We finally arrive at our starting point for our survey. Here under the tree canopy a few Sacred Daturas are blooming with huge white bell-shaped flowers. I am told these flowers are hallucinogenic if I were to eat one. No chance of that happening with me! I’ll just enjoy looking at them, thank you! Since it is peak migration we hope to see some new birds today. It hasn’t rained in quite awhile and I can tell the creek level has definitely fallen since the last time we were here. It is rattlesnake season, however, and we keep a close lookout for where we place our feet as we head down the transect route along the riparian area. While we don't find any rattlesnakes, we do find this cone shaped depression in the sand which indicates the presence of an antlion larva's den.
As we scramble over rocks and boulders Jean points out a beautiful rock that is indicative of the geology of Sabino Canyon. This rock is called gneiss and is composed of feldspar, quartz, garnet, mica, and magnetite.
Since the water in the creek is frequently too high for us to follow its course along the bank we walk as far as we can, then backtrack to the road where we hike down to the bluff trail and take up the survey again. At the point where we reconnect with the road is a restroom where we often take a rest stop. It is in this restroom that I have had frogs fall out of the toilet paper roll or leap out of the sink on suction toes that cling to the side of the sink only to crawl back in to the wet center once I am done washing my hands. Today there are no frogs but right outside the rest room Jean and Pam call me over quickly to see a Gila Monster that is slowly lumbering across the ground. Finally I have my camera with me! I hastily start snapping photos as the creature crawls off into the cacti and scrub. I want to get a good picture of him of course, but he is heading away from me and most shots are of its backside!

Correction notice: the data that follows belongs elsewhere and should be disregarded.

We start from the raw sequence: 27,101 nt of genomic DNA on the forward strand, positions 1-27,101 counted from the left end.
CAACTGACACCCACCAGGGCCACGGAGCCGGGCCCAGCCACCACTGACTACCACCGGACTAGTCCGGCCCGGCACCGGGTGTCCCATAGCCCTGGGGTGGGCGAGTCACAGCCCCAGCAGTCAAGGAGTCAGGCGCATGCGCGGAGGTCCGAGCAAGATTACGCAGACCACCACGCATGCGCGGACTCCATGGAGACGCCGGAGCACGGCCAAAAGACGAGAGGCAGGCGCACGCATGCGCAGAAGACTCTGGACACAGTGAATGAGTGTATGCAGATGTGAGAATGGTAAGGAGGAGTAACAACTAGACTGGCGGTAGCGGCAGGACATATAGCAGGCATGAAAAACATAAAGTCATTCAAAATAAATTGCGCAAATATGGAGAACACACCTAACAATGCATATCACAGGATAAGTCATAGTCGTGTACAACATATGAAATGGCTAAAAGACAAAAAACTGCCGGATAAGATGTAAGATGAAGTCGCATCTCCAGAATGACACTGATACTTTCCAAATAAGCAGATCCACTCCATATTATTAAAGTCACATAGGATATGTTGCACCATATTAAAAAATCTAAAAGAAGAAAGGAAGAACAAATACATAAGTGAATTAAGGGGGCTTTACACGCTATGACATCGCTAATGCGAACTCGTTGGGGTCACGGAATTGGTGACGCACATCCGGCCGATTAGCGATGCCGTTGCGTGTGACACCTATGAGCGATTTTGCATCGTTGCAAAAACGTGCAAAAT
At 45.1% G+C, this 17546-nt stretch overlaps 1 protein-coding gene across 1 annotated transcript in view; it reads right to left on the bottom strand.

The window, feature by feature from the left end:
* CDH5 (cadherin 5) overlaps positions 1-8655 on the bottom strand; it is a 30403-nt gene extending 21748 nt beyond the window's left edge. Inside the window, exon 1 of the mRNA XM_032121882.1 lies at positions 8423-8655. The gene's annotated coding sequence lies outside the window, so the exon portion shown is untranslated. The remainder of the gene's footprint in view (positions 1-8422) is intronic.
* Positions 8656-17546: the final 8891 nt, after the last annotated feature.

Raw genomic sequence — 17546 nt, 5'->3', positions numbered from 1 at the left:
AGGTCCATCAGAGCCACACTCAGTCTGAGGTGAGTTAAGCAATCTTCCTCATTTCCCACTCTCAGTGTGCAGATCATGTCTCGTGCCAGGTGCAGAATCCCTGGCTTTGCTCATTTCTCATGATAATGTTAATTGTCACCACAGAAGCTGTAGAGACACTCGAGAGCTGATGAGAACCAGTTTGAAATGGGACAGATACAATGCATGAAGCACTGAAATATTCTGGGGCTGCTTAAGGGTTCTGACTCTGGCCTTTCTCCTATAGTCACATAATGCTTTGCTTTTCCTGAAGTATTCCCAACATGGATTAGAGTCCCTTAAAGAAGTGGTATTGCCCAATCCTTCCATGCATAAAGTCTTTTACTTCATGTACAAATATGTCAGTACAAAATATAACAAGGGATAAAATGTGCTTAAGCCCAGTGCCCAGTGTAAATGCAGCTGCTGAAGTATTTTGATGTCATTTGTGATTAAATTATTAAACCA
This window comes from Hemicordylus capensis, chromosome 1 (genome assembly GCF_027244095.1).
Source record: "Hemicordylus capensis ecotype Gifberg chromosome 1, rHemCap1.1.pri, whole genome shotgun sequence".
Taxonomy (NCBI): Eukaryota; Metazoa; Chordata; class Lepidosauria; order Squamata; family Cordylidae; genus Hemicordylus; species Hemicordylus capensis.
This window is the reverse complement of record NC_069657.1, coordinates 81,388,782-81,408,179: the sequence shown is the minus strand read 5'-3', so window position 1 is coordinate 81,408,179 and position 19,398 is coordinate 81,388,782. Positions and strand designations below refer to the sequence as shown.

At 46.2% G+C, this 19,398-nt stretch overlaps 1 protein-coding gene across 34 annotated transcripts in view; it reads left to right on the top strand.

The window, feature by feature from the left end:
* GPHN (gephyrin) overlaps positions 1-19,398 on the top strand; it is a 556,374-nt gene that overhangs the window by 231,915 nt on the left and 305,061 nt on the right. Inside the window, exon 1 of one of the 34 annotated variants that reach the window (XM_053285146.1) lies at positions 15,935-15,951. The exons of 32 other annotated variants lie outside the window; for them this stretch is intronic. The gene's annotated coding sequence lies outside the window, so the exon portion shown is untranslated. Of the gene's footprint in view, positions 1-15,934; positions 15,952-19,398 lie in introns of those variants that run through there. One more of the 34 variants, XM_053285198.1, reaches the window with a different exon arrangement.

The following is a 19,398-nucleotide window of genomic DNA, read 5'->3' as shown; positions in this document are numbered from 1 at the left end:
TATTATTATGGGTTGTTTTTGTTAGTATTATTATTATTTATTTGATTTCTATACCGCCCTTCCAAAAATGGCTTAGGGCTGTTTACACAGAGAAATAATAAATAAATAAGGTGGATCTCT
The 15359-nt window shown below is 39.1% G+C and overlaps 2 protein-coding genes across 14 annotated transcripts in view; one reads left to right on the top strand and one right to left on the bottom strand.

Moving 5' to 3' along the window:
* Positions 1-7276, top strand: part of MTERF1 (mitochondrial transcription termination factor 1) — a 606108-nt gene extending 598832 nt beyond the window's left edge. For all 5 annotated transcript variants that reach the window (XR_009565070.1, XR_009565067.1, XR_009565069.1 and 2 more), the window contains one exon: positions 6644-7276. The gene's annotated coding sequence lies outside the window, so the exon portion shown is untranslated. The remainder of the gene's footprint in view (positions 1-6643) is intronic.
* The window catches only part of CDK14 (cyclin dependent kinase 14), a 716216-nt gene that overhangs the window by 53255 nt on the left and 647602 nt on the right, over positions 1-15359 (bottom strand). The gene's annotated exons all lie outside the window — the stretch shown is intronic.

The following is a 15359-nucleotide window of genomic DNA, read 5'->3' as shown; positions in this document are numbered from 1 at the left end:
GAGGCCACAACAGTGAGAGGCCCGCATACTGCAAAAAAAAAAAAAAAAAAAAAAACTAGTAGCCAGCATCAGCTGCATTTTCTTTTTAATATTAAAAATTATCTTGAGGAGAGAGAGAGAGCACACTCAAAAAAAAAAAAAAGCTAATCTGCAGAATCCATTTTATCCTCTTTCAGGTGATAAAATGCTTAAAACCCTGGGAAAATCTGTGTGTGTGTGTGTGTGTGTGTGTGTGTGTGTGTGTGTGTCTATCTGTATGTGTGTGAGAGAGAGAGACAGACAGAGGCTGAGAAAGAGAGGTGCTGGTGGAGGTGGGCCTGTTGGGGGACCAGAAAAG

Farther down the trail we spot a yellow warbler in the top of an ash tree. It performs feats of high acrobatics in the top of the tree as it gleans insects from the new green leaves. Once down along the creek again we find more hummingbirds and some Wilson’s Warblers. A female black-chinned hummingbird alights briefly on her spider-web woven nest beneath a large tree that holds a Cooper’s Hawk nest. Research by the hummingbird survey group has revealed that Black-chinned hummingbirds are 50% more successful in raising their broods when they nest beneath a Cooper’s hawk nest. The interplay of species never ceases to amaze me.
It was still a bit cool when we first started our survey, but the rising sun has raised the temperature considerably. I shed my light sweater and sip water from my camel pack on a regular basis. Our dew points have been running in the single digits lately with a few dips in the negative category. Yes, I have seen dew points of -9 degrees posted on the local evening news. This means our air is extremely dry which makes the fire danger extreme also. According to the news, we are experiencing the highest fire danger in 26 years!